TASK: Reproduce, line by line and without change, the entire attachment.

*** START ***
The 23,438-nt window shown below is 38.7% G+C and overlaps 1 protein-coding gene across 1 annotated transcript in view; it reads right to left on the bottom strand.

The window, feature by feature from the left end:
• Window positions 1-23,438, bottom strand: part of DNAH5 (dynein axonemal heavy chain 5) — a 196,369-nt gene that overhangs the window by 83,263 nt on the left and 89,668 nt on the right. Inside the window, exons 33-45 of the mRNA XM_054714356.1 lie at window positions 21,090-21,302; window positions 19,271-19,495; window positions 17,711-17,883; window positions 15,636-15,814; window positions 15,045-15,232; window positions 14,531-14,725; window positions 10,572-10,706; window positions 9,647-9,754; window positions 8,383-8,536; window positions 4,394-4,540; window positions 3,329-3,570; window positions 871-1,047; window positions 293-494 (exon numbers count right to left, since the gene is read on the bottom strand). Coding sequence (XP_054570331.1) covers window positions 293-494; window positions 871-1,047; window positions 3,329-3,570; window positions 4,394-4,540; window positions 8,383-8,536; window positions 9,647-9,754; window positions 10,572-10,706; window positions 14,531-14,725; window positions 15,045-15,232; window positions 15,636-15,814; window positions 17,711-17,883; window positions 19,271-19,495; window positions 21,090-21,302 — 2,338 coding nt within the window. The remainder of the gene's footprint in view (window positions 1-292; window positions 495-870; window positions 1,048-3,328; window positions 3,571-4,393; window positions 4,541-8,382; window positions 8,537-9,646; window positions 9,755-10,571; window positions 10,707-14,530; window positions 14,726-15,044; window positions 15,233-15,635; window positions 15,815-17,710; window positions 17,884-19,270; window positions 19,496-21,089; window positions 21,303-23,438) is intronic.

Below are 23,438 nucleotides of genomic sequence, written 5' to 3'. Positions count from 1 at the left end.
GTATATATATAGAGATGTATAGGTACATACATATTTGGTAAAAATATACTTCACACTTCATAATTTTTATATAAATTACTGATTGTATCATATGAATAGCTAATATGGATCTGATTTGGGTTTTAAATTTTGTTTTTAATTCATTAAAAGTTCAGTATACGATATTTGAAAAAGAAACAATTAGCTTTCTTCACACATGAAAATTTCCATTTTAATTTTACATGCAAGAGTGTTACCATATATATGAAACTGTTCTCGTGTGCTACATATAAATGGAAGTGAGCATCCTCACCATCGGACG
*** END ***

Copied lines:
The 23,438-nt window shown below is 38.7% G+C and overlaps 1 protein-coding gene across 1 annotated transcript in view; it reads right to left on the bottom strand.

The window, feature by feature from the left end:
• Window positions 1-23,438, bottom strand: part of DNAH5 (dynein axonemal heavy chain 5) — a 196,369-nt gene that overhangs the window by 83,263 nt on the left and 89,668 nt on the right. Inside the window, exons 33-45 of the mRNA XM_054714356.1 lie at window positions 21,090-21,302; window positions 19,271-19,495; window positions 17,711-17,883; window positions 15,636-15,814; window positions 15,045-15,232; window positions 14,531-14,725; window positions 10,572-10,706; window positions 9,647-9,754; window positions 8,383-8,536; window positions 4,394-4,540; window positions 3,329-3,570; window positions 871-1,047; window positions 293-494 (exon numbers count right to left, since the gene is read on the bottom strand). Coding sequence (XP_054570331.1) covers window positions 293-494; window positions 871-1,047; window positions 3,329-3,570; window positions 4,394-4,540; window positions 8,383-8,536; window positions 9,647-9,754; window positions 10,572-10,706; window positions 14,531-14,725; window positions 15,045-15,232; window positions 15,636-15,814; window positions 17,711-17,883; window positions 19,271-19,495; window positions 21,090-21,302 — 2,338 coding nt within the window. The remainder of the gene's footprint in view (window positions 1-292; window positions 495-870; window positions 1,048-3,328; window positions 3,571-4,393; window positions 4,541-8,382; window positions 8,537-9,646; window positions 9,755-10,571; window positions 10,707-14,530; window positions 14,726-15,044; window positions 15,233-15,635; window positions 15,815-17,710; window positions 17,884-19,270; window positions 19,496-21,089; window positions 21,303-23,438) is intronic.

Below are 23,438 nucleotides of genomic sequence, written 5' to 3'. Positions count from 1 at the left end.
GTATATATATAGAGATGTATAGGTACATACATATTTGGTAAAAATATACTTCACACTTCATAATTTTTATATAAATTACTGATTGTATCATATGAATAGCTAATATGGATCTGATTTGGGTTTTAAATTTTGTTTTTAATTCATTAAAAGTTCAGTATACGATATTTGAAAAAGAAACAATTAGCTTTCTTCACACATGAAAATTTCCATTTTAATTTTACATGCAAGAGTGTTACCATATATATGAAACTGTTCTCGTGTGCTACATATAAATGGAAGTGAGCATCCTCACCATCGGACG